James DeRuvo: From our friends Down Under, RØDE has announced a new audio interface called the AI-1.  It’s designed for home recording, but it offers pro studio quality, with a single combo XLR quarter inch input; plus two balanced monitor outputs.  It’s got a dynamic range of 104 dBu; frequency response better than plus or minus 1dB and it’s USB powered; so you can take it anywhere you take your computer.

Larry Jordan: Well you said this is for home recording.  Do you see that as the principle target market?

James DeRuvo: I do.  Whether you’re a one man crew, or a YouTuber looking to up your game, the RØDE AI-1 can certainly provide pro studio quality at a home studio price.  It’s essentially plug and play and just enough connections to do the basic tasks that we all rely on.  At 129 bucks, you just can’t beat the price.

Larry Jordan: Okay, so that’s Apple and Panasonic and RØDE; what other stories are you following this week?

James DeRuvo: Other stories this week include why you should be shooting in 4K already; FreeFly goes mobile with the new Movi Handheld Gimbal Stabilizer and how about peeking behind the curtain on how RED makes its iconic MONSTRO cameras.

Larry Jordan: Where can we go on the web to get these and other stories?

James DeRuvo: All these stories and more can be found at

Larry Jordan: James DeRuvo is the Senior Writer for doddleNEWS and James, as always, thanks for joining us this week.

James DeRuvo: Okay Larry, see you next week.

Larry Jordan: When you can’t find your media, you need a media asset management solution.  KeyFlow Pro.  This simple but powerful software is designed specifically to help you organize, track and find your media.  Whether you work alone or part of a group, its intuitive user interface helps you easily store, sort, search, play, annotate and share your media; using team based shared libraries over a network.  Its wide range of features are all at a very affordable price and, with the new 1.8.3 update, rescanning is up to ten times faster.  Plus, KeyFlow Pro is integrated with Mac OS notifications, enabling you to collaborate faster and smarter all in real time.  KeyFlow Pro is available in the Mac App store; or get a 30 day free trial at  KeyFlow Pro, simple, elegant and surprisingly affordable.

Larry Jordan: Kain Teitzel is a serial entrepreneur, who’s been working with technology startups, creative agencies and media companies for over 20 years.  Currently, Kain serves as the CEO and Founder of Start VR; this is an award-winning full service production studio specializing in immersive interactive cinematic entertainment.  Hello Kain, welcome.

Kain Teitzel: Hi Larry, thanks very much.

Larry Jordan: What does the term immersive interactive entertainment mean to you?

Kain Teitzel: It’s a really good question to start with.  Within the realm of VR at the moment we have, you know, the entry point I guess is a lot of linear 360 video and, at the other end of the spectrum, you’ve got a lot of video game type mechanics. Whether you’re creating 3D universes or worlds, it’s very game orientated.  We’re trying to create something unique and in between those two concepts.  We’re still telling immersive stories like you would with regular film and television; but we’re adding another layer of navigational light interaction, to help you, as the user, feel more engaged in the storyline as you shape the outcome.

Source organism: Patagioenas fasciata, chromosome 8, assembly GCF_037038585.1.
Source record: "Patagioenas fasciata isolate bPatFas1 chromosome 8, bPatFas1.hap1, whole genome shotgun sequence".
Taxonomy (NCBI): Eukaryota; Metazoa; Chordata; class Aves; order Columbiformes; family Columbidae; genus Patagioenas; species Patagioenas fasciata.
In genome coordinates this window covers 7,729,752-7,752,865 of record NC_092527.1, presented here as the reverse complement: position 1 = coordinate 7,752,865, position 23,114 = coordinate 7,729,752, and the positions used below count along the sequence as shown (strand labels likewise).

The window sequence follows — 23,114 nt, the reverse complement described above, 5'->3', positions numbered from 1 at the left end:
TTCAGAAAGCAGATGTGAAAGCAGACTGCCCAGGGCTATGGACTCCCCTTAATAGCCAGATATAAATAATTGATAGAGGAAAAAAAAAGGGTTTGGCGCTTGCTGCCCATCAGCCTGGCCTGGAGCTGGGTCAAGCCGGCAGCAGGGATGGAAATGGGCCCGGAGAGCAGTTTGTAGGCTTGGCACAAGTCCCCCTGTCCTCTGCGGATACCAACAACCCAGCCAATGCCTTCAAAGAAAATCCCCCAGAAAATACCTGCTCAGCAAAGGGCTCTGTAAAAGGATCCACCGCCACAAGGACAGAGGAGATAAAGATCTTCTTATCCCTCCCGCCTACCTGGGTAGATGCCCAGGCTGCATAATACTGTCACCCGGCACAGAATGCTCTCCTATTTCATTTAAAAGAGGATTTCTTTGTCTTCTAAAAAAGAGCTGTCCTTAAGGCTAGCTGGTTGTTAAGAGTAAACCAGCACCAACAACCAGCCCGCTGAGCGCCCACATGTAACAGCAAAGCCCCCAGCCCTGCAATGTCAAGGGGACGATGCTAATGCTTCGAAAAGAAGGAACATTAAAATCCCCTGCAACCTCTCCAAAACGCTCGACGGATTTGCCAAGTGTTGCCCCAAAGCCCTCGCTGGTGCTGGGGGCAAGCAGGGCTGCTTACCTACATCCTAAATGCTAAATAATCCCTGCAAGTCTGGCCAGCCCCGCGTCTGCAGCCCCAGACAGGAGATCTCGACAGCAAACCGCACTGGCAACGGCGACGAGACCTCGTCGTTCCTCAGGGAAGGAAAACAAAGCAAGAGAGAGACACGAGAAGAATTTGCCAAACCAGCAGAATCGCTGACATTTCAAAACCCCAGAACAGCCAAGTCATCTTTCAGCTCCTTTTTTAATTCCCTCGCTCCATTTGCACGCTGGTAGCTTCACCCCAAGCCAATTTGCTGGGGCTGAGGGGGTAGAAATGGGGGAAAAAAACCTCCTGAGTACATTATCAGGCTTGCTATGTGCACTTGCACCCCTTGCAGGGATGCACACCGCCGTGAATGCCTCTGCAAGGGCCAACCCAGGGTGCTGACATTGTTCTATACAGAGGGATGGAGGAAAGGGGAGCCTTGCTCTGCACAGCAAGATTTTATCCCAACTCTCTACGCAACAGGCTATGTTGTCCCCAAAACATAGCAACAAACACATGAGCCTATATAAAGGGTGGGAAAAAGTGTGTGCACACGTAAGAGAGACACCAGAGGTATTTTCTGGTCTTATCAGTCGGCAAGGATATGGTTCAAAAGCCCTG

Larry Jordan: Are these fictional stories, or are we recreating something from the past?  Give me a perspective.

Kain Teitzel: It can be a combination of fiction and fact driven, or documentary.  In the way that you might watch a travel documentary, most travel documentaries would be linear; this actually enables you to go to a destination and to hear those local stories, but to explore the environment at your own leisure.  Then, on the fiction side, it’s telling some larger narrative pieces that will enable you to shape the outcome in different ways; either choose to explore a path in more detail, or an area of discovery or to, you know, effectively be led by the narrative as well.

Larry Jordan: VR has been described to me as though we were standing at the center of a globe and looking out in this 360 sphere at the world around us; front, back, top, bottom, left and right.  If that’s a true statement, how do we explore an environment?  Are we just pushing this globe around with us, or am I not seeing the concept?

Kain Teitzel: In the technology sense, we refer to them as 3DOF and 6DOF.  3DOF stands for Three Degrees of Freedom and six stands for Six Degrees.  3DOF effectively gives you a 360 degree view; up, down, left, right, all around and that’s the globe premise I guess you’re talking about there.  But with 6DOF we can actually move around our environment; we have more freedom and liberty to interact with the environment.  Within the 6DOF experience, I can look underneath a table, I can look around a person, I can walk around an object and engage with it.  Pick up objects and, you know, have a very tactile experience inside VR.  Whereas, a 360 sphere, you are limited to that one particular sphere of view.  Both technologies are available and both are used to tell different types of stories.

Larry Jordan: The 6DOF is the one that I’m traditionally familiar with, with games, where everything would be programmed; but you’re not doing a game; you’re doing something which is simulating real life.